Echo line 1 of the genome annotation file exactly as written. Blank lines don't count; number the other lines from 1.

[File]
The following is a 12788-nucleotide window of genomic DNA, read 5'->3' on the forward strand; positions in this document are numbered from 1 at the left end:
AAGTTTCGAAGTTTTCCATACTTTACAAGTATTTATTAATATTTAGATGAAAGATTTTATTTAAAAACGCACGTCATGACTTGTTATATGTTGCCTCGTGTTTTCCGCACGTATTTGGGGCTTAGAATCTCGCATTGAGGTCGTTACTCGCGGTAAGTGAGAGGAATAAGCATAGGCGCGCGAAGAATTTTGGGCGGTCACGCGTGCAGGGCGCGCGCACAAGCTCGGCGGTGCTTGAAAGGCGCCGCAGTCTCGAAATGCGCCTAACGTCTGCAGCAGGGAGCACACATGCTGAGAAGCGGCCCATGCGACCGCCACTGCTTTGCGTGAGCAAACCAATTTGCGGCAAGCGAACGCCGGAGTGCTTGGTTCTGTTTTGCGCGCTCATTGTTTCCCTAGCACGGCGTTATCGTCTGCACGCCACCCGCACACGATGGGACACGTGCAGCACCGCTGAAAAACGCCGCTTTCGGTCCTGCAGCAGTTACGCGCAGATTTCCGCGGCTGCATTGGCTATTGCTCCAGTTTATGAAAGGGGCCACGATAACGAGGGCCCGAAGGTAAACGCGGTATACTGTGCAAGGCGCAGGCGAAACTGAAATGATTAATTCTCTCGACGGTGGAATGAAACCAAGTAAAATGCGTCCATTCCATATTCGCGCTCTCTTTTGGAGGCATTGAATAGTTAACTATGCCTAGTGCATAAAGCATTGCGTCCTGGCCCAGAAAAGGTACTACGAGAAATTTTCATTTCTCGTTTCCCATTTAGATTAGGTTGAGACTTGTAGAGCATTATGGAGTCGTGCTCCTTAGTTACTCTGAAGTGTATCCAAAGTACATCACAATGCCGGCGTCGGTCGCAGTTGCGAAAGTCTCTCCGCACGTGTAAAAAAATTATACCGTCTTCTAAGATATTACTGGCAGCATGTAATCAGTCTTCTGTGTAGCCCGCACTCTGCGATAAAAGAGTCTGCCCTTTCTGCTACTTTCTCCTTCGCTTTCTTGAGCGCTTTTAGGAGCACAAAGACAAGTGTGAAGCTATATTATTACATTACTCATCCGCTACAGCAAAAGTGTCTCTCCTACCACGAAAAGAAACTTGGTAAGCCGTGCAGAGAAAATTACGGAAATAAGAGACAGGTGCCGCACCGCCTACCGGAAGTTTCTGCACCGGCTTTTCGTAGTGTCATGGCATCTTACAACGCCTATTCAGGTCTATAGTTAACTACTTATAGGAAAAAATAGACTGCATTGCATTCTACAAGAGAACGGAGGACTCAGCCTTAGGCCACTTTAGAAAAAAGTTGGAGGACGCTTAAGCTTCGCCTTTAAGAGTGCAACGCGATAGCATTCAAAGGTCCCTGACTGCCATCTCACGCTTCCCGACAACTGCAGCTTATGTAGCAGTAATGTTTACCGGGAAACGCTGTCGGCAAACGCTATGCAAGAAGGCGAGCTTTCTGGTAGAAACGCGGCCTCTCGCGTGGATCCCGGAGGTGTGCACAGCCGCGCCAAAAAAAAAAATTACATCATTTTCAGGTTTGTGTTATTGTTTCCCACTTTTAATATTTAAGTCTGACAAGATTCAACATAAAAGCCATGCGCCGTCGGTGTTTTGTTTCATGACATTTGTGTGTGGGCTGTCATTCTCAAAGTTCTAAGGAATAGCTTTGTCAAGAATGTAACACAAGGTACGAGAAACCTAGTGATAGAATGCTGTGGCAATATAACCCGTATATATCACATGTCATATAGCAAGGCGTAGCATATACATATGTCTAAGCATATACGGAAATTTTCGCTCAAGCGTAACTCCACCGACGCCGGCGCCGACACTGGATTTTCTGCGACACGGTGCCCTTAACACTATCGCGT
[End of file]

The following is a 12788-nucleotide window of genomic DNA, read 5'->3' on the forward strand; positions in this document are numbered from 1 at the left end: